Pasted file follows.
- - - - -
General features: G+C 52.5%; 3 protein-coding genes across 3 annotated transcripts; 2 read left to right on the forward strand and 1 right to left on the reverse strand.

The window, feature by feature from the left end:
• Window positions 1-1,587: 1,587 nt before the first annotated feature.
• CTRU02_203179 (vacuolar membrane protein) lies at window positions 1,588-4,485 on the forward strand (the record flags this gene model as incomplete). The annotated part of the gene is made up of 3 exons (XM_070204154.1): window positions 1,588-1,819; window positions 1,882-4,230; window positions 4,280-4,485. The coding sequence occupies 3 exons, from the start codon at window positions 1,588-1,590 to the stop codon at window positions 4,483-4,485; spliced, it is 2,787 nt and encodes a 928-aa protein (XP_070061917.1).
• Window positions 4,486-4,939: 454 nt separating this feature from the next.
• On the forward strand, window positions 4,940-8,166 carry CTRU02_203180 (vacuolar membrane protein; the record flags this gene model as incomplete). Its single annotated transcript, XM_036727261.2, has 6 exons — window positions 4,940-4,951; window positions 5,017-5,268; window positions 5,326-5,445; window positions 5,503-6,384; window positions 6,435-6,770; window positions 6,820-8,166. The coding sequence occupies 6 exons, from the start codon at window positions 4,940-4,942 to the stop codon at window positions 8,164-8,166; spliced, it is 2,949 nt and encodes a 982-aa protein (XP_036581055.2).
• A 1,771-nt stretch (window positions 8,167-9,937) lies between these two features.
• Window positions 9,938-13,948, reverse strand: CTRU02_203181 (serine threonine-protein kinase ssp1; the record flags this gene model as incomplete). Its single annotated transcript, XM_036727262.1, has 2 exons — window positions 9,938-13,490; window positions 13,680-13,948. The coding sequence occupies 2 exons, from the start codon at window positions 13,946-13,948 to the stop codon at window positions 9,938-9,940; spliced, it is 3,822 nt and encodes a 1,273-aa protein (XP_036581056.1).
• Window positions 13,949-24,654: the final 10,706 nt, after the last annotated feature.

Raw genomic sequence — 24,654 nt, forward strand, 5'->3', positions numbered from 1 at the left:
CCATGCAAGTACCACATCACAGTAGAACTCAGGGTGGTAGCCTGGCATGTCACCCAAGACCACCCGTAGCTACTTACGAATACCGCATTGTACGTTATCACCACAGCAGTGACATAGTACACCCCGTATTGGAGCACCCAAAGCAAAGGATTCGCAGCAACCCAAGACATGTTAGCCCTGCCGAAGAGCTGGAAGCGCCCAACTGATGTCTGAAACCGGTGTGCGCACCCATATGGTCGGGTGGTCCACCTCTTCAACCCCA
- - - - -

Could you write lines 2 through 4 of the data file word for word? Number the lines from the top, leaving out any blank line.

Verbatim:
The window, feature by feature from the left end:
• Window positions 1-1,587: 1,587 nt before the first annotated feature.
• CTRU02_203179 (vacuolar membrane protein) lies at window positions 1,588-4,485 on the forward strand (the record flags this gene model as incomplete). The annotated part of the gene is made up of 3 exons (XM_070204154.1): window positions 1,588-1,819; window positions 1,882-4,230; window positions 4,280-4,485. The coding sequence occupies 3 exons, from the start codon at window positions 1,588-1,590 to the stop codon at window positions 4,483-4,485; spliced, it is 2,787 nt and encodes a 928-aa protein (XP_070061917.1).